Stepping into the employer branding year of 2021, most organisations do so having known a year with disruptive changes to the employee, candidate and workplace experience – all happening at once. How will this affect companies’ employer branding efforts moving forward? We’ve listed eight of the most emerging employer branding trends to keep track of.

1. Employer branding’s continued rise on the strategic agenda    

It’s been more than two decades since Steven Hankin at McKinsey & Company coined the term war for talent. It’s exhilarating to see how organisations continue to embrace employer branding at a speeding pace, as the subject continues to climb on the strategic agenda. With 72 % of talent acquisition managers confident that employer branding has a significant impact on a company’s ability to attract and retain the right talent, this is no surprise. If you look at the rising number of job titles and open positions containing the term employer branding, you will reach the same conclusion. Rest assured, employer branding will continue its journey into the board rooms this year.   

2. The employer brand and consumer brand converging  

We continue to see an intensification in the connection between the consumer brand and the employer brand, something IKEA’s Global Employer Branding Lead Vasco Castro focused on at Oddwork’s Employer Branding Summit in December. Microsoft also stated it clearly at the digital World Employer Branding Day in November: “Our brand is our culture”.   

The reasons behind the union of the employer brand and the consumer brand are many. First and foremost – nowadays, information is democratised. Soon we can research what it’s like to work in a specific company as easy as we can explore the products they sell – indeed a primary driver of authenticity. Also, with much of the world working remotely and experiencing tough times, brands and employer brands are fronted by their people.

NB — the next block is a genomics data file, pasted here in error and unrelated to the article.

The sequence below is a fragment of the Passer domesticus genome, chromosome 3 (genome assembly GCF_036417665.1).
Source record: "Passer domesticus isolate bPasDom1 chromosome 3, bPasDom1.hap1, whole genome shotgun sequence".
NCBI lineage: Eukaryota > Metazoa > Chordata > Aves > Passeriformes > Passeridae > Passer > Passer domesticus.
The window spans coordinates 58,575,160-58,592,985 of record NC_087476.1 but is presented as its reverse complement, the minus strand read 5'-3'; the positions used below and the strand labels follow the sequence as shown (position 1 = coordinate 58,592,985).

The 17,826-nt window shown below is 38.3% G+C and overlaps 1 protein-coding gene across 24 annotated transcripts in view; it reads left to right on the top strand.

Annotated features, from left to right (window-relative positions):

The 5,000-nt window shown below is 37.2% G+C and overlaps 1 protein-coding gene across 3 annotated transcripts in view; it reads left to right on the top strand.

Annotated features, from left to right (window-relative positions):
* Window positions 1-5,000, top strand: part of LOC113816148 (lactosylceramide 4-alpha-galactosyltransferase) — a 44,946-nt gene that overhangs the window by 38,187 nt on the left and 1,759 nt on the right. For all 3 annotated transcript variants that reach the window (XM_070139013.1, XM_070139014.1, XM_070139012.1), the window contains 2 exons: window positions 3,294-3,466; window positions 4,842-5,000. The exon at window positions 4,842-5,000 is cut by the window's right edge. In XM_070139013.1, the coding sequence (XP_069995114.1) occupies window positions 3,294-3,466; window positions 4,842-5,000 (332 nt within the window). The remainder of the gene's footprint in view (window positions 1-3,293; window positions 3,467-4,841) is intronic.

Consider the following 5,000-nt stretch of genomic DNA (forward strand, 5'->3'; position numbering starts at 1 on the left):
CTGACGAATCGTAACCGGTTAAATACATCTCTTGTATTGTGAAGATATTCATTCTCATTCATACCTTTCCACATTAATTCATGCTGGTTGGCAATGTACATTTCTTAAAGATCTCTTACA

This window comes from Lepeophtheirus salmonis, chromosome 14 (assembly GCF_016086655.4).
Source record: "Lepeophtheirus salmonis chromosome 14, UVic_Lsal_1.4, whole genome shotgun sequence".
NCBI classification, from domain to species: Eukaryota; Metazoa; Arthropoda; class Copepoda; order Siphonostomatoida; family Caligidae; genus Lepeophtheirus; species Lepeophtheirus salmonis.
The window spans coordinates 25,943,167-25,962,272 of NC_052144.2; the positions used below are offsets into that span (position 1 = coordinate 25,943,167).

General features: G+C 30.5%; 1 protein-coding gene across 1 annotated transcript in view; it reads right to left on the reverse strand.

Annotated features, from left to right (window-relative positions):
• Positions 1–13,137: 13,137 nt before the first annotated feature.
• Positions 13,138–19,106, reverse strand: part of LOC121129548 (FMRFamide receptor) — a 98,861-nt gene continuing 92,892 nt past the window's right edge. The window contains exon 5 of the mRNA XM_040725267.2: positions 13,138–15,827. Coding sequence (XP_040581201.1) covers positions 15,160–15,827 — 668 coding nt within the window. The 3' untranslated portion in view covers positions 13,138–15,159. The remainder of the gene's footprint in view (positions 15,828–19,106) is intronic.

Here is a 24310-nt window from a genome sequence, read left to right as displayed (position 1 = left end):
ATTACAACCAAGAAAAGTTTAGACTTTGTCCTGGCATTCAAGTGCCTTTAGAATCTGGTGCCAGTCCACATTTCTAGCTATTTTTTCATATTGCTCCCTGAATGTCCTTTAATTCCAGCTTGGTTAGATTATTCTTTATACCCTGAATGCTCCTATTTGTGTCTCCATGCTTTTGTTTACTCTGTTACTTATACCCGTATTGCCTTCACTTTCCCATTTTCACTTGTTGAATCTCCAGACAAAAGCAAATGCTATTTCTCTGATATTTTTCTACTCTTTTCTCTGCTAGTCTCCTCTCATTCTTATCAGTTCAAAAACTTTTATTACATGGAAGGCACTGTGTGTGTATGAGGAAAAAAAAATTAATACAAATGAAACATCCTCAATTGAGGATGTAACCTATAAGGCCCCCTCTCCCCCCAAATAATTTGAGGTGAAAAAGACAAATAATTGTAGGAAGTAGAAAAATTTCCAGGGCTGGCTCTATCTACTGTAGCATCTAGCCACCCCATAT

So, what better way of communicating your brand’s authenticity than through employees? Social Talent visualises this trend and how the HR community expects the convergence between the employer brand and the consumer brand to increase in the coming years. We’ve already seen and will continue to see many great campaign examples of this trend from brands such as the New York Times, Volvo and Apple.   

3. The emergence of remote cultures

2020 showed many of us that working from home or combining remote with in-office work, works quite well. More and more research shows a positive attitude toward remote work, with SpotifySalesforce and Twitter leading the way on the continuity of remote work after the pandemic. PwC’s US Remote Work Survey, for example, show an increased positive attitude towards remote work both from employers and employees. As the working world becomes more accustomed to remote work, does that mean we as employees won’t value company culture and the feeling of belonging? We do not believe so, why remote cultures will be a big trend. But how? The workplace will have to become much more integrated as being both physical and digital, creating a positive employee experience regardless if you’re working from the physical office, from your home or a remote part of the world. Additionally, the remote culture surge will open up a whole new playground for global and diversified talent pooling – being a game-changer in itself.